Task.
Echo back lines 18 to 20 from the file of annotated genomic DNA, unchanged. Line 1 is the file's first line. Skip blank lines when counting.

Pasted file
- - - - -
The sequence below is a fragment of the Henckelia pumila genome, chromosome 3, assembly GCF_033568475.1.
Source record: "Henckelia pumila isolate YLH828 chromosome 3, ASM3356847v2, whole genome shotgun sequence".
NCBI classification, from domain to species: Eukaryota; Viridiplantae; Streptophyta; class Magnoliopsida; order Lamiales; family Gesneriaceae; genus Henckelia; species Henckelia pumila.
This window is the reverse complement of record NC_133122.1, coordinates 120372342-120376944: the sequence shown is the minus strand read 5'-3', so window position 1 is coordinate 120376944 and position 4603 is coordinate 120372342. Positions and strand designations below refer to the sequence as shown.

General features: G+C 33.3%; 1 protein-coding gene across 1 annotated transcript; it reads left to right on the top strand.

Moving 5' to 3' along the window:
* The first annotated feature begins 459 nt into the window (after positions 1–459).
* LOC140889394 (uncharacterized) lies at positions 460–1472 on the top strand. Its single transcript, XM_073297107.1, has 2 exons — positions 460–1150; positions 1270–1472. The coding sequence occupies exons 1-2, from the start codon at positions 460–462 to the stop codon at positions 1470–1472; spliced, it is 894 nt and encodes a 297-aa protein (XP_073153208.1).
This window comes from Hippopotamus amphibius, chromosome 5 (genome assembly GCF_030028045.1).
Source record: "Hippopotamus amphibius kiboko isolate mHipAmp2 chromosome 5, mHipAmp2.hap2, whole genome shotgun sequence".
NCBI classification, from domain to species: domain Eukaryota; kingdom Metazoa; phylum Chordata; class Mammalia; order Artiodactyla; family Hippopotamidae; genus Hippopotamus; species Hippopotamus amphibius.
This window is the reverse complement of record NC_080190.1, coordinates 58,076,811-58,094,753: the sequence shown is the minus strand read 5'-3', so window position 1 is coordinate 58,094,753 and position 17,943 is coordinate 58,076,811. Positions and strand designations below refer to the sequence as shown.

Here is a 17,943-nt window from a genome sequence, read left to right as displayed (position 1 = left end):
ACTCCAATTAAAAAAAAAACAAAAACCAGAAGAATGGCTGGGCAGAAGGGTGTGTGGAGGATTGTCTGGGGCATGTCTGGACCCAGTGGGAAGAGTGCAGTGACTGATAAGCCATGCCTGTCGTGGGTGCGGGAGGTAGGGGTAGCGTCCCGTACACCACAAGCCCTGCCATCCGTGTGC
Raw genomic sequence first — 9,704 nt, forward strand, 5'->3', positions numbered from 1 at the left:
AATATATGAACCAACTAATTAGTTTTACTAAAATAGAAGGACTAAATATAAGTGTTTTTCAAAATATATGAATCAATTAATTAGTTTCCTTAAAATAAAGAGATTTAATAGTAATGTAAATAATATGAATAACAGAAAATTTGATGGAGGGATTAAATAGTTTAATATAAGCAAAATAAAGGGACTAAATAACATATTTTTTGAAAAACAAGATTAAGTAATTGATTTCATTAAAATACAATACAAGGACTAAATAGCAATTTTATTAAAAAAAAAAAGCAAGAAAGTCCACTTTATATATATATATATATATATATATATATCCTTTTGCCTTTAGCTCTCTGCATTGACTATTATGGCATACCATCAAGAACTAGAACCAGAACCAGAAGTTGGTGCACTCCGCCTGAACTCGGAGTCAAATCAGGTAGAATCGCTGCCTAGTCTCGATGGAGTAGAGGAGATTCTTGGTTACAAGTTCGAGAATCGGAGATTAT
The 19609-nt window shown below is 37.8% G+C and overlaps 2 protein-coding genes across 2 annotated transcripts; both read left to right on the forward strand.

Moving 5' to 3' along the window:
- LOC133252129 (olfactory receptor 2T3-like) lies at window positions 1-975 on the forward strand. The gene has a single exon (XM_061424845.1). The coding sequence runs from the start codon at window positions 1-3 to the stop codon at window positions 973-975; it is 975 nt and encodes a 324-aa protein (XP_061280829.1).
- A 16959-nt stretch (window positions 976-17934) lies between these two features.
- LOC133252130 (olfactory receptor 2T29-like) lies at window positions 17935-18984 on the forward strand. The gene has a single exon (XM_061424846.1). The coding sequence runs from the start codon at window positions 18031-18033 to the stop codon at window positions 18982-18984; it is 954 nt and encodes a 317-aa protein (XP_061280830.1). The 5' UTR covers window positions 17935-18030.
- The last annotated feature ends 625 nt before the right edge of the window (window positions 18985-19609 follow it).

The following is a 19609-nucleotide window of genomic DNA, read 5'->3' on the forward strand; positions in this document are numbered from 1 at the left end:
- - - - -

Moving 5' to 3' along the window:
- LOC133252129 (olfactory receptor 2T3-like) lies at window positions 1-975 on the forward strand. The gene has a single exon (XM_061424845.1). The coding sequence runs from the start codon at window positions 1-3 to the stop codon at window positions 973-975; it is 975 nt and encodes a 324-aa protein (XP_061280829.1).
- A 16959-nt stretch (window positions 976-17934) lies between these two features.